Irrigator groups are unsatisfied with reports to emerge from the state and federal water ministers' meeting in Canberra on Sunday.
The ministers agreed to appoint an inspector-general to police basin water management, examine water deliverability, and just two states - Victoria and New South Wales - will do further modelling on constraint problems which are limiting the delivery of water down the rivers.
Northern Victorian Irrigators committee member Mark Bryant said the appointment of an inspector-general would not have much impact on Victoria, because irrigation was metered and tightly controlled, but it might send a ``wake-up call'' to the other states to get their house in order.
Mr Bryant was surprised South Australia did not agree to participate in further modelling on constraints as this would have been in its interest to discover why certain volumes of water could not delivered to the other end of the river.
``This was an excellent idea put up by Lisa Neville and I can't see why South Australia wouldn't support it, if they are genuinely interested in the health of the river.
``We already know that it's going to be hard to get certain volumes down the river.
``I guess it's the old story: everyone is keen on protecting the river, as long as they get what they want down their end.''
Southern Riverina Irrigators' chairman Chris Brooks said he was thankful the Victorian and NSW ministers were taking a stand, because he didn't see much courage from the other parties.
``They've made a genuine attempt to speak up for the people.''
He was critical of Federal Water Minister David Littleproud and said he should tackle the real issues faced by Murray irrigators.
``The inspector-general wont make much difference to us (in the Murray and Goulburn systems) as we are all metered to the last megalitre.''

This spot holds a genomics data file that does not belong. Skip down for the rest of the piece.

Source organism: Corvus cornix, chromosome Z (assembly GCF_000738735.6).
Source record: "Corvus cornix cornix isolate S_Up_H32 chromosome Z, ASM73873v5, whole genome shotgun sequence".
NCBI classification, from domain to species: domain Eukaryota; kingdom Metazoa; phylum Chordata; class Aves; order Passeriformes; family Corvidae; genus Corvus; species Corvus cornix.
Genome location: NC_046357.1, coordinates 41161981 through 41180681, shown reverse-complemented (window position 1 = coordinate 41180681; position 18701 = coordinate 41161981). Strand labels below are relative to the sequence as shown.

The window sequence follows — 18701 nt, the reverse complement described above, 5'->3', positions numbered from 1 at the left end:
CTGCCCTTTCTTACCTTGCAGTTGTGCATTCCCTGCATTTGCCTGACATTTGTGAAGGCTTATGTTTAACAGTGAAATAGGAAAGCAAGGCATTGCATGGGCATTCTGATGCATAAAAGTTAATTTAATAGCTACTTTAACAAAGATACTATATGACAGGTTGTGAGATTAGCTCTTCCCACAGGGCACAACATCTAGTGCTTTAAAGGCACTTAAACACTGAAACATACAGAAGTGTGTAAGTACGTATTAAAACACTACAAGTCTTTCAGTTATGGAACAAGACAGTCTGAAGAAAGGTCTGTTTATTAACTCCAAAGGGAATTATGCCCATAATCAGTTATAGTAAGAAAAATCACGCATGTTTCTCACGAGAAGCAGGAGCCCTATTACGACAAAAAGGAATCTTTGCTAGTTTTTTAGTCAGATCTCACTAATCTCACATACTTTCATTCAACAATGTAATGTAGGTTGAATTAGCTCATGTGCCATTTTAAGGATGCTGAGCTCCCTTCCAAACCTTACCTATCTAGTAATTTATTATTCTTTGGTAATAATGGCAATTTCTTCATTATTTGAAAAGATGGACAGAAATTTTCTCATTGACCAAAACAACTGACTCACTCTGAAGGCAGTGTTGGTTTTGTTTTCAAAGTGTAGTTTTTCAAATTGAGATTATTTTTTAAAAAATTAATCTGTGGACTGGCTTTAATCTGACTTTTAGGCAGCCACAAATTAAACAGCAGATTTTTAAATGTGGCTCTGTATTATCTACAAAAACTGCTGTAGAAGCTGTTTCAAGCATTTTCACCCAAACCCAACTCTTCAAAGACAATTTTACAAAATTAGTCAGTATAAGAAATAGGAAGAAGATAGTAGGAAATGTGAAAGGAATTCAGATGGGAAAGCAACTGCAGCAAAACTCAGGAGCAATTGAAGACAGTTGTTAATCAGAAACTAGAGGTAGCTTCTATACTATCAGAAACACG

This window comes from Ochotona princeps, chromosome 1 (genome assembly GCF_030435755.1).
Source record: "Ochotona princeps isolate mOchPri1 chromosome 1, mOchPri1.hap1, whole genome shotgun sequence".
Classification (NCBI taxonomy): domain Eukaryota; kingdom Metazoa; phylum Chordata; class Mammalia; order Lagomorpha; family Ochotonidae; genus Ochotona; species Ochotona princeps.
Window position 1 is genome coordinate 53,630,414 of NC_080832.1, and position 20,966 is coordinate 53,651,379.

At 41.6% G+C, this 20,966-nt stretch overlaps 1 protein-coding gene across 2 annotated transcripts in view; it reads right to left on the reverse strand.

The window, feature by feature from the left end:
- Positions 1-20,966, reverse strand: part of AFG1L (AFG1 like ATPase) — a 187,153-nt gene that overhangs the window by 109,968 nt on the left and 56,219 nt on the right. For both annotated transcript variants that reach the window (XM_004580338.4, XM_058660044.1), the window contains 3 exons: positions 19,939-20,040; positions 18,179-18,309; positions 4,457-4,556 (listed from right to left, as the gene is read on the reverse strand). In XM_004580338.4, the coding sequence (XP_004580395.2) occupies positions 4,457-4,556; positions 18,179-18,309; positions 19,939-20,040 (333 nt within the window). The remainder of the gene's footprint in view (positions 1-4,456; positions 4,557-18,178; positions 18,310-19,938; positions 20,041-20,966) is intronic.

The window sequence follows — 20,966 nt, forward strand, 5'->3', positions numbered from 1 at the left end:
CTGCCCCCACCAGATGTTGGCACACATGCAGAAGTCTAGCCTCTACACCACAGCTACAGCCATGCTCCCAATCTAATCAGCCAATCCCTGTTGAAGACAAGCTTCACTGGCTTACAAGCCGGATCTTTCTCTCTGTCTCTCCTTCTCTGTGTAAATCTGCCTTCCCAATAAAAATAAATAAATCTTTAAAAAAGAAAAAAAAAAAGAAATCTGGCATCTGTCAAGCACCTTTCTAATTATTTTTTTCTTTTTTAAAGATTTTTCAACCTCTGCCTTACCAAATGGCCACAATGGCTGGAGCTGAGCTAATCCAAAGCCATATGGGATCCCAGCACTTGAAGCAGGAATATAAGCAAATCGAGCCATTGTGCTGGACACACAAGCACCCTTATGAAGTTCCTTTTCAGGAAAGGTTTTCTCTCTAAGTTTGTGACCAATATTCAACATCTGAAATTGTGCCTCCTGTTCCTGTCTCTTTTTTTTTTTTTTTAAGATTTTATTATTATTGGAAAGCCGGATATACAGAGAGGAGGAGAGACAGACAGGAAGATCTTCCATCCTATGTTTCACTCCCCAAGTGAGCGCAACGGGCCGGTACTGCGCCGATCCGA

He said the ministers needed to tackle the mismanagement of the Darling river system, the constraints limiting the river flows, the South Australian lower lakes and getting better value out of the water the basin plan already managed.
Issues around deliverability of water will be peer-reviewed by an independent expert panel after a Victorian Government proposal was agreed to.
Victorian Water Minister Lisa Neville said the agreement was a significant win for water users across the basin who needed assurances that the work being undertaken by the Murray-Darling Basin Authority was underpinned by strong data and accurate assumptions.
Victoria proposed an independent panel to peer-review the Murray River Capacity Risks Project to learn from this season’s deliverability shortfalls and better understand risks to future water delivery.
Members of the panel and the terms of reference will be agreed to by the Commonwealth and all basin states – with a report due back at the next Ministerial Council meeting.
To complement the review, Victoria and NSW also agreed to further investigate the modelling of constraints projects to restore community confidence in this aspect of the basin plan.
While Ms Neville and NSW Water Minister Melinda Pavey raised these concerns with the Ministerial Council, agreement could not be reached, leaving Victoria and NSW to go it alone and jointly undertake this vital work.
The Ministerial Council had a united front on the critical importance of the agreed socio-economic criteria underpinning further water recovery – reiterating that there would be no further buy-backs unless it can be proven this would not negatively impact basin communities.
Prior to the meeting the VFF had called on all water minister to follow Victoria’s lead and introduce some controls on new developments requiring more irrigation water in the lower Murray.